If you have experience with compassion fatigue I would love to hear about your experiences in the comments below 🙂

Learn from all of your experiences, opportunities are everywhere.

Take care,

Rob Kish

How To Become A Life Coach – The No B.S Guide

How To Become A Life Coach – The No B.S Guide

My goal with this post is to bring transparency on what it really takes to become a life coach or any type of coach for that matter. There is so much bull-shit marketing out there, this post will help you ween through it.

There is much, much more to becoming a life coach than just going through a life coaching certification program.

You will risk failure if you don’t understand what it really takes to become a coach. I will touch on this after I talk about what most people want to learn about…life coaching certifications.

With life coaching, and coaching in general, becoming a more and more recognized and sought after profession, there are more people than ever wondering how to become a life coach. However, before you wonder HOW, I want you to make sure you know WHY.

In my opinion, there are one too many life coaching programs and certifications that are marketing life coaching as a prestigious job that can pay you $200/hr, while allowing you to work whenever you want, from wherever you want.

Although there is truth to that statement, what they fail to tell you is that you need much more than just a certification. The work that needs to be done behind the scenes is rarely talked about. Why? Because you are being sold a lifestyle which caters toward getting your emotional buy-in. Getting your emotional buy-in makes them money.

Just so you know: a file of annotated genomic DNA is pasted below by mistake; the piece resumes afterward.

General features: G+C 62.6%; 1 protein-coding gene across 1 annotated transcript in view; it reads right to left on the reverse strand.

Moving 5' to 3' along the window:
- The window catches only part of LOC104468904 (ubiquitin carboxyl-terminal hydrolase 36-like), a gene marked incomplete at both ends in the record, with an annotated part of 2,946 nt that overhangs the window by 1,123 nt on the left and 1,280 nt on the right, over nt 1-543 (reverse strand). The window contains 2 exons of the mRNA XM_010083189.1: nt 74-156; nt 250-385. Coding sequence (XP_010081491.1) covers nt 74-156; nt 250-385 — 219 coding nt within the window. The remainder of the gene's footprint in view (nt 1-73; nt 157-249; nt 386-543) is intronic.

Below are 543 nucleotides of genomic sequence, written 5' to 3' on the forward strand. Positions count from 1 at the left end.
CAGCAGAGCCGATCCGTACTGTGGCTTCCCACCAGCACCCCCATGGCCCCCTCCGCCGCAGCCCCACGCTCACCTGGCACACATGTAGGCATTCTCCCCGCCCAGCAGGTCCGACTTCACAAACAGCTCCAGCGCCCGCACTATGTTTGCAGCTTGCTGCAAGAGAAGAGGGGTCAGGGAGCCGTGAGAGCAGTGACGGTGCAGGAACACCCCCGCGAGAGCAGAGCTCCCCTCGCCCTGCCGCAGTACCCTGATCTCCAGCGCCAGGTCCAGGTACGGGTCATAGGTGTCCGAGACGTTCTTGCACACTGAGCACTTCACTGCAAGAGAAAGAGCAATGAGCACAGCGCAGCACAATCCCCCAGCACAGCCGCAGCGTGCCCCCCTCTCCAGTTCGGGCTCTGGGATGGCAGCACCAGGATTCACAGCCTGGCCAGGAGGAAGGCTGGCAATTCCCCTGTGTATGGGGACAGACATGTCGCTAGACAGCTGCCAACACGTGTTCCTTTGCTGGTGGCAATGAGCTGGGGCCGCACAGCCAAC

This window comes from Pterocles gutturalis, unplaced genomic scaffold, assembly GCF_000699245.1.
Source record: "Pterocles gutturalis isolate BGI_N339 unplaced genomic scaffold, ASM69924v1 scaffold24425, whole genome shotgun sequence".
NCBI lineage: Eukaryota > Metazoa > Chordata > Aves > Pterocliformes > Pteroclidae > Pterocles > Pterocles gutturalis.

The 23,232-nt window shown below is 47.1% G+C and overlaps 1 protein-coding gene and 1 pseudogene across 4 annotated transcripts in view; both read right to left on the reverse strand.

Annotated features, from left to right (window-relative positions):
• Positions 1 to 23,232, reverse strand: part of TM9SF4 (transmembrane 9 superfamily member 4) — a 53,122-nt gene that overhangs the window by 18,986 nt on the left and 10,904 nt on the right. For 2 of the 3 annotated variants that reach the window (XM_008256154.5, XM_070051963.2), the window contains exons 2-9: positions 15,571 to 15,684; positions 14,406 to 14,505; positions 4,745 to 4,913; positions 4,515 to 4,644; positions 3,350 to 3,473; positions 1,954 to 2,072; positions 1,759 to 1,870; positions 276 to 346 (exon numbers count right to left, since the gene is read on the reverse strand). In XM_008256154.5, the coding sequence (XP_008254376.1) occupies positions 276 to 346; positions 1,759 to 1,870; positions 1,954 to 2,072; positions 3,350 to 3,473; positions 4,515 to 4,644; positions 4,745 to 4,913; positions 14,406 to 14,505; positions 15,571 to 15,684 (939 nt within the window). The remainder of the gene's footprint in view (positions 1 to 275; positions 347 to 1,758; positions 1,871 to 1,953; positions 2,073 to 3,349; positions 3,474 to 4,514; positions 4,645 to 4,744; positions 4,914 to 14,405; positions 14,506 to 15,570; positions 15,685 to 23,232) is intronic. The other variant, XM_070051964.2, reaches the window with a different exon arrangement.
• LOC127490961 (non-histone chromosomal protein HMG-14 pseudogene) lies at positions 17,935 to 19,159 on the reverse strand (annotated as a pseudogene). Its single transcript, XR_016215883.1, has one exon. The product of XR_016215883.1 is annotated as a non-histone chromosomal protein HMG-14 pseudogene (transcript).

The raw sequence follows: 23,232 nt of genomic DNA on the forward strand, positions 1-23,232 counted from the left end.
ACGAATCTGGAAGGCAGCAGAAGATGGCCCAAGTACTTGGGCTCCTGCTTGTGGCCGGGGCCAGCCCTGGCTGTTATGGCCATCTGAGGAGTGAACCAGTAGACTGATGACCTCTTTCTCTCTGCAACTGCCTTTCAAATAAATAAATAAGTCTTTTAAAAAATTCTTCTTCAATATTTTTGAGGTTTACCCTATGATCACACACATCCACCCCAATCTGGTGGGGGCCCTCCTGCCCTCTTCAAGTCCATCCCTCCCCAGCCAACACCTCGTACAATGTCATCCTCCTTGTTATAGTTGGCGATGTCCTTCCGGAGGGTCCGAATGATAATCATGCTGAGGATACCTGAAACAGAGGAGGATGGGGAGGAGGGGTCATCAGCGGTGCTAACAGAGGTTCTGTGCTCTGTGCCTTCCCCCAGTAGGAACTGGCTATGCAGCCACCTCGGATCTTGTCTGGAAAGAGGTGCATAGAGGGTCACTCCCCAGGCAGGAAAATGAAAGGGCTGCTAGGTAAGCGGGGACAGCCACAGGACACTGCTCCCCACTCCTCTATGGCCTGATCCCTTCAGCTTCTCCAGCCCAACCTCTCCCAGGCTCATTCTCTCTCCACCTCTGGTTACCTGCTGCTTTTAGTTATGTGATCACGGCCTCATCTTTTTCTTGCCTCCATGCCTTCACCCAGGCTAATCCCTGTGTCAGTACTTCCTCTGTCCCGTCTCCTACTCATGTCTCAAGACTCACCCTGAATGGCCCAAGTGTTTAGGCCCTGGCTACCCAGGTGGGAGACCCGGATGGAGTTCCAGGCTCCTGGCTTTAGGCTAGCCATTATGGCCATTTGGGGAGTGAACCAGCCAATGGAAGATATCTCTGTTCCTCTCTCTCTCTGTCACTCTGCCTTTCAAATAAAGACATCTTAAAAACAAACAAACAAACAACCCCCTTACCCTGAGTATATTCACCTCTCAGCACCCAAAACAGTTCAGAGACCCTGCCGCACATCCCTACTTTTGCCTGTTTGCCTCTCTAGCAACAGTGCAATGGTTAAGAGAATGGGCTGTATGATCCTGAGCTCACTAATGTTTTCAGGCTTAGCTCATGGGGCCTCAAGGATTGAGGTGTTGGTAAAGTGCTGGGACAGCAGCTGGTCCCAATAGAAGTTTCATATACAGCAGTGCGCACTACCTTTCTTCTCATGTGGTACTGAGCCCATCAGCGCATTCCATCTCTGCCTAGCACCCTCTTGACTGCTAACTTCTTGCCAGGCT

If you knew what it took to become that person who makes $200/hr+ and works whenever, and from wherever they want, they might not get your money.

Firstly, Is A Life Coaching Certification Necessary?

The short answer…no. Anybody can call themselves a life coach, or any kind of coach.

Is it recommended to get certified through a high-quality and reputable certification program? YES

The coaching industry as a whole is not regulated. The International Coach Federation has put together an attempt to regulate the coaching industry but has not succeeded thus far. They have made strides toward establishing non-obligatory standards but have not established a governing body of standards that MUST be met.

From the ICF website:

“The International Coach Federation (ICF) is the leading global organization dedicated to advancing the coaching profession by setting high standards, providing independent certification and building a worldwide network of trained coaching professionals.”

“CF also accredits programs that deliver coach-specific training. ICF-accredited training programs must complete a rigorous review process and demonstrate that their curriculum aligns with the ICF Core Competencies and Code of Ethics.

Today, ICF is specifically recognized among coaching professionals worldwide for:

  • Developing coaching core competencies
  • Establishing a professional code of ethics and standards
  • Creating an internationally recognized credentialing program
  • Setting guidelines through accreditation for coach-specific training programs
  • Providing continuous education through world-class events, Communities of Practice (CPs) and archived learning.”

Just because a life coach certification is not accredited through ICF does not mean that it is a low-quality program, although can be an indicator worth digger deeper into.

Here’s a list of some of the most sought-after coaches in the world that are not ICF accredited:

  • Tony Robbins
  • Michael Neill
  • Brian Tracy
  • Marshall Godsmith